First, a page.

Round number

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A round number is mathematically defined as the product of a considerable number of comparatively small factors[1] as compared to its neighbouring numbers, such as 24 = 2*2*2*3 (4 factors, as opposed to 3 factors for 27; 2 factors for 21, 22, 25, and 26; and 1 factor for 23).

However, a round number is informally considered to be an integer that ends with one or more zeroes (0), such as 1,000, 1,500,000, etc., and a number ending in 5 might be considered in a way more "round" than one ending in neither 0 nor 5. Even a non-integer such as 2.5 might be seen as more round than, say, 2.497 (especially if written as 2.500).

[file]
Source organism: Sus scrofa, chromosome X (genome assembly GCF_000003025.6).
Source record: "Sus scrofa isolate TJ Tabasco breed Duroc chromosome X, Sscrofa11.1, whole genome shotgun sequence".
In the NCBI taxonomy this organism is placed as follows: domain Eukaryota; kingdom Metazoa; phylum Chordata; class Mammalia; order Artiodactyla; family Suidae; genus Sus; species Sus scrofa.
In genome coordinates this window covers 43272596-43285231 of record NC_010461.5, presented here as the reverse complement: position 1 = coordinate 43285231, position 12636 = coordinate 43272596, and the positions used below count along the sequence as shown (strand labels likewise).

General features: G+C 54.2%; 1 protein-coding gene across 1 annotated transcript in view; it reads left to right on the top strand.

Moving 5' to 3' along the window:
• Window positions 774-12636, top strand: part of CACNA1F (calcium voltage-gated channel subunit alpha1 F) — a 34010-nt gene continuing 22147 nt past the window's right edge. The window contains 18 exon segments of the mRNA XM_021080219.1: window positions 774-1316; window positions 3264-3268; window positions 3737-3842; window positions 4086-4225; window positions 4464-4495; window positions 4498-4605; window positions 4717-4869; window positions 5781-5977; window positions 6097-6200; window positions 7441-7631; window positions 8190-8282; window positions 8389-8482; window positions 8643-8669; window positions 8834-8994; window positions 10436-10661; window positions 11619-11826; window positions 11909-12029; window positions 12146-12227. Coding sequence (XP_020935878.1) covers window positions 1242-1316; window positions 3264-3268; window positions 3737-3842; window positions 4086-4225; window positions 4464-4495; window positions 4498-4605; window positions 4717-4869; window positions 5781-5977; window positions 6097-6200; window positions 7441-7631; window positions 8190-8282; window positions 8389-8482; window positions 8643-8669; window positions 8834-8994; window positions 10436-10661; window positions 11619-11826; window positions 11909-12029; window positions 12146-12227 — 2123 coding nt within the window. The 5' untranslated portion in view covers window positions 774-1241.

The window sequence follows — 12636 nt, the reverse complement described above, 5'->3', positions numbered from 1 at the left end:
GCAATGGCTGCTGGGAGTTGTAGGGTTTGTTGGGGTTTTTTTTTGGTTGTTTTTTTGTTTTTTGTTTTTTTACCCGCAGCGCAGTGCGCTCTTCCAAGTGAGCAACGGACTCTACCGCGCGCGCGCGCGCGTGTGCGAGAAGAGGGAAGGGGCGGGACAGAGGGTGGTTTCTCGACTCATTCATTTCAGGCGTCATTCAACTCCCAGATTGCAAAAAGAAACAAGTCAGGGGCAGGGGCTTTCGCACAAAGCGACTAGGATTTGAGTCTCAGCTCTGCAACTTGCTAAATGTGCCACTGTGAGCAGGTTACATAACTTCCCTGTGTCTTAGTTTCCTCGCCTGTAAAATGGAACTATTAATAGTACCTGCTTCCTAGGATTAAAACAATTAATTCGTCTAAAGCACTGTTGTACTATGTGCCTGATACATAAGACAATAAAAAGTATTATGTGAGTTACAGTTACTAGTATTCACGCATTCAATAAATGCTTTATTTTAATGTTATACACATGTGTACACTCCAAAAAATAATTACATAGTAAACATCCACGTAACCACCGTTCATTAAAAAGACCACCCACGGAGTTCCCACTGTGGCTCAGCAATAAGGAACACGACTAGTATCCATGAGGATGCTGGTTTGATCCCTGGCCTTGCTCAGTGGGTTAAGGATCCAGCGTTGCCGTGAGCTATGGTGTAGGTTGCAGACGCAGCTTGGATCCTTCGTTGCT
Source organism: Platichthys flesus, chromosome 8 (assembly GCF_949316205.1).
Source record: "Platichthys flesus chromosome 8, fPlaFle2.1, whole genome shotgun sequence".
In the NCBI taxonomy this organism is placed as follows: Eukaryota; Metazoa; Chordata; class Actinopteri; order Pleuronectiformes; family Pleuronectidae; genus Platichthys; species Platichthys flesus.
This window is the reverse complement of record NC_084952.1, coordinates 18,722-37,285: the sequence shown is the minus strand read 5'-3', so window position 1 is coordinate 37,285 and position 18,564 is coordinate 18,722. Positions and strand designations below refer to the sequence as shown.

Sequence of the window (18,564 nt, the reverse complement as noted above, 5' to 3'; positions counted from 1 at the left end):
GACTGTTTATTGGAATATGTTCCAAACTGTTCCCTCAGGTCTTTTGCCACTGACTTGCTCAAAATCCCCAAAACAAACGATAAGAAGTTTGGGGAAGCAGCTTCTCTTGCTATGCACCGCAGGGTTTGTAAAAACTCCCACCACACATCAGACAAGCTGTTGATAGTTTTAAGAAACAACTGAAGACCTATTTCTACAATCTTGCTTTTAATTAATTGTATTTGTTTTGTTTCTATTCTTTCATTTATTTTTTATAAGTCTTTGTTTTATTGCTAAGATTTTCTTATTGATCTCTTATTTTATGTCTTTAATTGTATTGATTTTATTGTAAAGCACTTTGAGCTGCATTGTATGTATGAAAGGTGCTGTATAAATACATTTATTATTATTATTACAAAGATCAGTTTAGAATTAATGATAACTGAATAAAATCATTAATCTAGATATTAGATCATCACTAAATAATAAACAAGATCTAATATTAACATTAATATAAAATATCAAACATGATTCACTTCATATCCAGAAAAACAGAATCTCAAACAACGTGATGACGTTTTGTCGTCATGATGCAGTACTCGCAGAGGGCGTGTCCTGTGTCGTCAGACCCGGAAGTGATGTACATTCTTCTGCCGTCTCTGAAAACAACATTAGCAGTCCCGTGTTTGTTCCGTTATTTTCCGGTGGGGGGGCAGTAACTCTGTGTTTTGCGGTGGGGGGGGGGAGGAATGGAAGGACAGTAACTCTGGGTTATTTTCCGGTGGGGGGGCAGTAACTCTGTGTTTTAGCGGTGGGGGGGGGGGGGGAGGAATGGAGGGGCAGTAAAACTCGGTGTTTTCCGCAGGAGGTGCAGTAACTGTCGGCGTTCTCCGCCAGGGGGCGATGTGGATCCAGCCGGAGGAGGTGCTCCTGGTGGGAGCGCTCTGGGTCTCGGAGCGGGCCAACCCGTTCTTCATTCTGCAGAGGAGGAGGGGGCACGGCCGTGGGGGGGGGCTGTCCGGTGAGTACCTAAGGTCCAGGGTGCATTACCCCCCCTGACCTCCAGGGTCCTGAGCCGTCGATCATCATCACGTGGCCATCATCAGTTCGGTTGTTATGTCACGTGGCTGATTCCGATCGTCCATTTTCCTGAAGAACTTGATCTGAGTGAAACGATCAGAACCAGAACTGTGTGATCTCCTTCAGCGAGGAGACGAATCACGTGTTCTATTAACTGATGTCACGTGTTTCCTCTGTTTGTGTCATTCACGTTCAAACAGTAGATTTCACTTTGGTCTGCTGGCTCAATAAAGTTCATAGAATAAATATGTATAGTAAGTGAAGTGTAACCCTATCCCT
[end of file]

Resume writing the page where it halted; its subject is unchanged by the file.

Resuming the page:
When a quantity is known only to a low precision, a calculation that gives a non-round number is often rounded in order to avoid giving a false impression of accuracy.

Numbers can also be considered "round" in numbering systems other than decimal (base 10). For example, the number 1024 would not be considered "round" in decimal, but the same number ends with a zero in several other numbering systems including binary (base 2: 10000000000), octal (base 8: 2000), and hexadecimal (base 16: 400).

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